Top Hospitality Skills That Can Be Applied To Any Job
Let’s be honest, a hospitality job is pretty much a rite of passage for any young person stepping out into the workforce. Most of us, at some point, used our sweet hospitality skills to flip a burger, pull a beer, or pour a soy cap, though we probably omit them from the resume thinking it’s irrelevant.
But why shouldn’t that “head barista” title stand beside more recent jobs for all to see? Hospitality jobs are tough and not for the faint hearted. The broad skillset you come away with is more valuable than you know.
Here are six transferable lessons the industry taught three ex-hospo workers (it’s more than the ability to create flowers in latte froth) and how they’ve used these skills in their new careers.
#1 Identification of weaknesses and strengths
Anthea Stevanovic worked at Maccas aged 13 to 18, becoming a shift manager at 15. By 18 she was a full-time manager and, at 29, now runs her own business consultancy, Intelligent Directions. She credits much of her success to those years working in an intense, fast-paced environment, especially while she was so young.
“I was extremely shy and dreaded talking to people when I first got the job but I learnt quickly how to overcome that fear. I had to!” she says.
“Having to quickly identify my strengths and weaknesses back then, has allowed me to capitalise on things I’m good at now in order to own a successful business,” says Anthea. “Knowing my weaknesses means I can bring in people with skills I lack in order to achieve certain goals.”
#2 Leadership and teamwork
Hospitality jobs are all about teamwork. You need to work together, learn to compromise and put your own issues on the back burner.
“My days in hospitality taught me not just how important working together is but also how important it is to stand up and lead a team of people when issues arise,” says Kate Dewey, Creative Director of D&Co Studio.
“Teamwork means you’re all on the same page, striving for the same goal and increasing chances for success. I call upon this skill regularly when leading my team of designers, to ensure we stay on track.”
Anthea agrees, adding that, “teams tend to be large and diverse, so you learn to work with a range of people. It’s an invaluable skill to have if you want to be effective in any job role down the track.”
#3 Customer Service Skills
Where are you going to experience the best and the worst of human society if not in a hospitality job? You have the complaints, demands and those chatty regulars oblivious to the fact you’re trying to source a hardboiled egg for the tuna Nicoise salad at table two. To do all this with a smile and a degree of composure is a true skill.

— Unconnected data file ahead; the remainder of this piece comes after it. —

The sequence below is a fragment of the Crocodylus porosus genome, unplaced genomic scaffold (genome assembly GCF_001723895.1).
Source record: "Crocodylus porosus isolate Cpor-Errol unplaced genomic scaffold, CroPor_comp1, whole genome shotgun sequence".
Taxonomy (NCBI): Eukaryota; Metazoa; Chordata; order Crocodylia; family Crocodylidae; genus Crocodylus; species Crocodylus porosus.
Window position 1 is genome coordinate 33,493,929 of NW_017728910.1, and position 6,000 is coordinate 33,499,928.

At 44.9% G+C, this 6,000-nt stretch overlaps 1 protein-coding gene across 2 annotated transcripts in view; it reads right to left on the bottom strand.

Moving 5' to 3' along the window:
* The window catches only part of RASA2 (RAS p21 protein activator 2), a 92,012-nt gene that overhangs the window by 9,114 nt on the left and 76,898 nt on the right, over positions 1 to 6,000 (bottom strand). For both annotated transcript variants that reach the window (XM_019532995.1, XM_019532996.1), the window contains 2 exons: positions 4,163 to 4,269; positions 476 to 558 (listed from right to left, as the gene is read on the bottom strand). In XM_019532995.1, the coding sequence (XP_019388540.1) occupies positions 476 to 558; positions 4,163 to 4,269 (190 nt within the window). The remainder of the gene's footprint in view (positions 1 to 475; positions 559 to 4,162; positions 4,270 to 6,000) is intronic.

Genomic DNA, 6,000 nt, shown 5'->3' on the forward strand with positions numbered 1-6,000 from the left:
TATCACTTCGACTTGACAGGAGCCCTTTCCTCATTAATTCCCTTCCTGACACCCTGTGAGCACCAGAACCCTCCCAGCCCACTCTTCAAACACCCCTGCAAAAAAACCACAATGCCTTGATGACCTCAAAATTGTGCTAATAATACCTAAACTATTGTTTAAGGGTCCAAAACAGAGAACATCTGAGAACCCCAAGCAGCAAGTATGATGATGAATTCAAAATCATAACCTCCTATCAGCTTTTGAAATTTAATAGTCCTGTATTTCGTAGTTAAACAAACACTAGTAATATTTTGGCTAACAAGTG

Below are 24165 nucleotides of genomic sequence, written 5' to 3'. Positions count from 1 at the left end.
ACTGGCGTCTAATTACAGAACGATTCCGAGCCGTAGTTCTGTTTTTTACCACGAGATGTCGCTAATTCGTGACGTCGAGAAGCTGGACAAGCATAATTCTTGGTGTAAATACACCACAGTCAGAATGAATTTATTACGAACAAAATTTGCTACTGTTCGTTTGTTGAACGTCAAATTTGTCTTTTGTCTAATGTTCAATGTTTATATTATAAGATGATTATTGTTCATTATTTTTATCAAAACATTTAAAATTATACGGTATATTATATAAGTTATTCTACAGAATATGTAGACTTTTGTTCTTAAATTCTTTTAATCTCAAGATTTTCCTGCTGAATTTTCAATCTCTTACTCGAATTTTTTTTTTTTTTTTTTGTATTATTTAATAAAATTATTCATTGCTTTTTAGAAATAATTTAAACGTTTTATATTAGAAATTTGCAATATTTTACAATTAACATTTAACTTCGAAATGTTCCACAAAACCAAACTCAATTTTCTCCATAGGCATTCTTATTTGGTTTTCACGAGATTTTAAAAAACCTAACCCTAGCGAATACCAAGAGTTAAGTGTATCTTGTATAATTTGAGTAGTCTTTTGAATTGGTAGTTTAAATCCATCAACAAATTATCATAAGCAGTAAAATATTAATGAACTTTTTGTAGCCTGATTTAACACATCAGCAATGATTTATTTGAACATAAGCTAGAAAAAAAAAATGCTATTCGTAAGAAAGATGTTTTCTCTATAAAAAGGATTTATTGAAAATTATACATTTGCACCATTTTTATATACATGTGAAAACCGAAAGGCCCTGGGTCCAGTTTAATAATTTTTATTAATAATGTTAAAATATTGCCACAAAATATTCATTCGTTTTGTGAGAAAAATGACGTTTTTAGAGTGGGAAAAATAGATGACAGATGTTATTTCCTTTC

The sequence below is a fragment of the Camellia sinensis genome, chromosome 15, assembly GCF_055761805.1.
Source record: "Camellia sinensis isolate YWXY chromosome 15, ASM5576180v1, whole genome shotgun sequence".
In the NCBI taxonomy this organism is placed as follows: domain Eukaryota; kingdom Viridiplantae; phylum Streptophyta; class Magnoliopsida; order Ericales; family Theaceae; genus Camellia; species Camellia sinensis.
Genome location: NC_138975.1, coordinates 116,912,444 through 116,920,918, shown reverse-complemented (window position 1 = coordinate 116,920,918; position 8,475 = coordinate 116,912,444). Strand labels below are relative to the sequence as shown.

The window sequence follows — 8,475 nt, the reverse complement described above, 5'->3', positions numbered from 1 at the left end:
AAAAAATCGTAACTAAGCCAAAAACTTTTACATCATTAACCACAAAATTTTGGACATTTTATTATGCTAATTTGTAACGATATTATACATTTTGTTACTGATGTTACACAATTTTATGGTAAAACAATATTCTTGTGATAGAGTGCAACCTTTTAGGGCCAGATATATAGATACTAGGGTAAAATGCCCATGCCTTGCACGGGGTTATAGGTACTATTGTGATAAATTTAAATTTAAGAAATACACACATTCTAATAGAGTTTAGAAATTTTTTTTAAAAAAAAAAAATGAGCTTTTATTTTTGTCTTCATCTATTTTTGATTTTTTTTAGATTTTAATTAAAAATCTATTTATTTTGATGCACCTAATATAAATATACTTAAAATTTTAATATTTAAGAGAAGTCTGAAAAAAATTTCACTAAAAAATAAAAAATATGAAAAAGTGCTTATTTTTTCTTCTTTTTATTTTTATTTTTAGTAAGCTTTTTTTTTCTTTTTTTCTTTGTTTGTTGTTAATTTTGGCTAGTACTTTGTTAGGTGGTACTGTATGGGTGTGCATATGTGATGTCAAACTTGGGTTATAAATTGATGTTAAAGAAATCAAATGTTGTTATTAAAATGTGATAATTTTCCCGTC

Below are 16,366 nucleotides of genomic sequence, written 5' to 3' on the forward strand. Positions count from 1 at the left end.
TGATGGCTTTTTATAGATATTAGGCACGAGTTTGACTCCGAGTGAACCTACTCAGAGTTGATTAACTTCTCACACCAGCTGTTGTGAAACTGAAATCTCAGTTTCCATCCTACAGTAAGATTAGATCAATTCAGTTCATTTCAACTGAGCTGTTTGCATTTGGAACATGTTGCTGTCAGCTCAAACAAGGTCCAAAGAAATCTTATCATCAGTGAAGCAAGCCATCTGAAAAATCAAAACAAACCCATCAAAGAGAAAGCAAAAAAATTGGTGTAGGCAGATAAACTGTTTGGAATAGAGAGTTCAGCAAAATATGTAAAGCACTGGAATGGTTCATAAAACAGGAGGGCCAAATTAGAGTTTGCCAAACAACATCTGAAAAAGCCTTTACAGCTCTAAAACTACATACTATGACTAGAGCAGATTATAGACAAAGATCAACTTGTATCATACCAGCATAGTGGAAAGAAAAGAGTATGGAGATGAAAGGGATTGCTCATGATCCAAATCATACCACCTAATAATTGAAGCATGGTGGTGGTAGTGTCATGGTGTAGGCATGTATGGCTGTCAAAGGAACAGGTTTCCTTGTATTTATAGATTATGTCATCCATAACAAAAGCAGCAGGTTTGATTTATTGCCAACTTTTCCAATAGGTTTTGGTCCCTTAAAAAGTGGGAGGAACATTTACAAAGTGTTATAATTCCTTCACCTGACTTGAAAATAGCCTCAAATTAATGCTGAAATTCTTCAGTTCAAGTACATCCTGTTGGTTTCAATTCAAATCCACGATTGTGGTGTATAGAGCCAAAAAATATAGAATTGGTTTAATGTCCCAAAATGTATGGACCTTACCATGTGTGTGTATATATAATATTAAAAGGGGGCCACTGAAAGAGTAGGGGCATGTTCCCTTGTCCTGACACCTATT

“To me, customer service is about basic manners, as well as fast problem solving under pressure,” PR Marketing Executive Anne Cottier tells The Cusp.
“Keeping your cool while someone’s in your face is pretty difficult but you have to remember the customer is always right (even when they’re not). My job in the hospitality industry taught me to be calm, admit fault and offer solutions immediately. This can be applied to something as simple as a wrong coffee size, to a marketing campaign going live with a spelling mistake in it. Whoever the customer is, this is your problem to deal with.”
#4 Going the extra mile
Anthea believes this was the most of the important hospitality skills she learned.
“Any business exists solely for its clients; without them there’s no business,” she says. “In hospitality I learned to go above and beyond for every customer so they were satisfied and would return. In my role today, I always make exceeding client expectations top of my priority list. I believe business owners who truly embody this principle are the most successful.”
Kate says she also developed similar skills when waitressing.
“People notice when you’re polite and truly interested,” says Kate. “They remember those little things you do and how it made them feel. I want every interaction to be a pleasant experience and practise this skill daily.”
#5 Honesty and quality
Anne draws a comparison between making someone a crappy coffee at 6am with handling a terrible marketing campaign. She suggests honesty is the only way to handle people’s expectations.
“If you can’t deliver the quality expected in the time requested, be upfront,” she says. “No matter the industry, quality is the goal, so create a plan and be honest about the timeframe.”
Speaking of quality, it’s not just the product that needs focus; essentially you are the product a lot of the time. Uniform or not, you represent a brand – and pride in appearance is one of the first lessons a hospitality job will teach you.
“Presentation of any work, be it a media release or a seafood platter, is obviously paramount,” Anne says. “But if your personal presentation is a mess, you’ve already lost the client. People don’t trust or invest in a person or product if it’s poorly presented”.
Anyone who’s worked in the hospitality industry needs no further explanation for this point. Kate sums it up nicely, “if you can survive hospitality, you can survive anything!”
Whether or not you add your hospitality skills to your resume, be sure to talk about the above skills in any job interview. Your potential employer will know their value and you may be on your way to a job offer.
Katy Moore‘s passion is honest authentic writing. She also loves lists, matching socks and edamame beans.